Effects of time related operating conditions on the effective drying time and drying rate during interval IR drying of squash (Cucurbita moschata)


  • Chaima Rekik
  • Collette Besombes
  • Wafa Hajji
  • Hela Gliguem
  • Karim Allaf
  • Sihem Bellagha




IIRAD, interval drying, energy saving, intensification, active time, tempering time


Infrared drying is increasingly used in the food industry. Infrared energy can improve drying operations and reduce energy consumption compared to convective drying. Often energy is lost during drying in the form of sensible energy, which increases the temperature of the sample and thus causes irreversible damage. Interval drying was applied to infrared by well-defined intervals. The new drying process IIRAD (Interval Infrared Airflow Drying) was implemented using infrared energy coupled with ambient temperature (18 ± 1 ◦C) airflow (1.41 m s − 1) drying and 0.7 W cm− 2 as IR power. In order to estimate the operating time intervals, the calculation of the energy necessary to evaporate a thin layer of water was estimated according to the initial moisture content. The intervals were then defined with 5s of action time (tON) and a tempering time (tOFF) of 2 min. A second set of time related operating conditions was achieved by modulating tON during the drying process: constant tOFF = 2 min while tON varied from (i) 5 s during the first 240 min (till water content reaches W = 4 g H2O/g db), (ii) tON = 4 s during the next 273 min (till W = 2.6 g H2O/ g db), and finally (iii) tON = 2 s till the end of the process. The three modes, continuous, IIRAD type I and II were compared through the drying kinetics, the effective drying time and the energy consumption. The moisture content rapidly decreased during IIRAD type I and II compared to continuous IR drying. The effective drying time was significantly reduced, which allowed a significant energy gain. The moisture migration from the deep layers to the surface of the samples  mainly occurred during the tempering time, which accelerated the water evaporation during the following active times. Calculation and experimental tests showed that the energy required decreased throughout the drying process with water content decrease. Indeed, reducing tON from 5 to 2 s had a positive effect on drying since a higher evaporation rate was noted.  Interval Infrared drying appears to be a promising method to intensify drying and save energy. The intervals must be defined according to the sample nature, the operating conditions and the water content of the sample which varies throughout the process.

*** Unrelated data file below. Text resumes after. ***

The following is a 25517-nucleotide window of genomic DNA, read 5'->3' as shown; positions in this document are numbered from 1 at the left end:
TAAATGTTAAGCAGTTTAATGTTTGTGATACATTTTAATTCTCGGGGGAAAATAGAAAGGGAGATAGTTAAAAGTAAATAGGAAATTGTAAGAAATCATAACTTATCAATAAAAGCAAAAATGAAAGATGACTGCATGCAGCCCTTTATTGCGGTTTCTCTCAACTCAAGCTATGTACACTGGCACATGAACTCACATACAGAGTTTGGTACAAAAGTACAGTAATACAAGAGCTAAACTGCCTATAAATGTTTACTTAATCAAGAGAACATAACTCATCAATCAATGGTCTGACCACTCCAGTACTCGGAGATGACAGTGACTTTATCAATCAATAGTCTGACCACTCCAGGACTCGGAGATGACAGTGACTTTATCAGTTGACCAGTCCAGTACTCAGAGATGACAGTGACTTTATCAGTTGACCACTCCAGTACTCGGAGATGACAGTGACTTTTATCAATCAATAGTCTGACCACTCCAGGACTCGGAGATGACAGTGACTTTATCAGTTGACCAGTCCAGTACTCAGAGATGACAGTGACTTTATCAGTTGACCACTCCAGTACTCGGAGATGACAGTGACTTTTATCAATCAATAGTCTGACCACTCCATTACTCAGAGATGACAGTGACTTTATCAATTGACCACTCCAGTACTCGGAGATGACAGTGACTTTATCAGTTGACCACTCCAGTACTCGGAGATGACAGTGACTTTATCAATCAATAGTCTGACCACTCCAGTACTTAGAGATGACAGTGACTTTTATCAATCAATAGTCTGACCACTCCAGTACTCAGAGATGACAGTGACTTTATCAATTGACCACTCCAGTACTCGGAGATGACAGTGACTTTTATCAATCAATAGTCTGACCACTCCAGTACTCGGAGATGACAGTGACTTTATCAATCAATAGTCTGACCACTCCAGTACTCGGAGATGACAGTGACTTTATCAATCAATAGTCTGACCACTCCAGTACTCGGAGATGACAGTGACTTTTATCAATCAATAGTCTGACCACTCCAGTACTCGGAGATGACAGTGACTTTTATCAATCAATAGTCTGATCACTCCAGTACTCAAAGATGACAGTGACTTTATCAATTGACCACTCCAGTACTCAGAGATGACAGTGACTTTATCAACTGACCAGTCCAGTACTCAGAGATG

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How to Cite

Rekik, C., Besombes, C., Hajji, W., Gliguem, H., Allaf, K., & Bellagha, S. (2024). Effects of time related operating conditions on the effective drying time and drying rate during interval IR drying of squash (Cucurbita moschata). South Florida Journal of Development, 5(1), 354–364. https://doi.org/10.46932/sfjdv5n1-026